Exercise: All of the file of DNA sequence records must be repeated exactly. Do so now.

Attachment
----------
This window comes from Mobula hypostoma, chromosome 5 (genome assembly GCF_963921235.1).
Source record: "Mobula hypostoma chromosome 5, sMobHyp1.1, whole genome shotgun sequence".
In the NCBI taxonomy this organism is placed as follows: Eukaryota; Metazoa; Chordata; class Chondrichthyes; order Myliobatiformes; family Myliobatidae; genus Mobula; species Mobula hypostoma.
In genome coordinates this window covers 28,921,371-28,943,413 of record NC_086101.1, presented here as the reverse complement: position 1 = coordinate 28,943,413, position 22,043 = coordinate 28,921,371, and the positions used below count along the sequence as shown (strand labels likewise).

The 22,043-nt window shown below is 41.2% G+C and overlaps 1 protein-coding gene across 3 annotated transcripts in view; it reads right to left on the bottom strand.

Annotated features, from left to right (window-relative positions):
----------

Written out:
This window comes from Mobula hypostoma, chromosome 5 (genome assembly GCF_963921235.1).
Source record: "Mobula hypostoma chromosome 5, sMobHyp1.1, whole genome shotgun sequence".
In the NCBI taxonomy this organism is placed as follows: Eukaryota; Metazoa; Chordata; class Chondrichthyes; order Myliobatiformes; family Myliobatidae; genus Mobula; species Mobula hypostoma.
In genome coordinates this window covers 28,921,371-28,943,413 of record NC_086101.1, presented here as the reverse complement: position 1 = coordinate 28,943,413, position 22,043 = coordinate 28,921,371, and the positions used below count along the sequence as shown (strand labels likewise).

The 22,043-nt window shown below is 41.2% G+C and overlaps 1 protein-coding gene across 3 annotated transcripts in view; it reads right to left on the bottom strand.

Annotated features, from left to right (window-relative positions):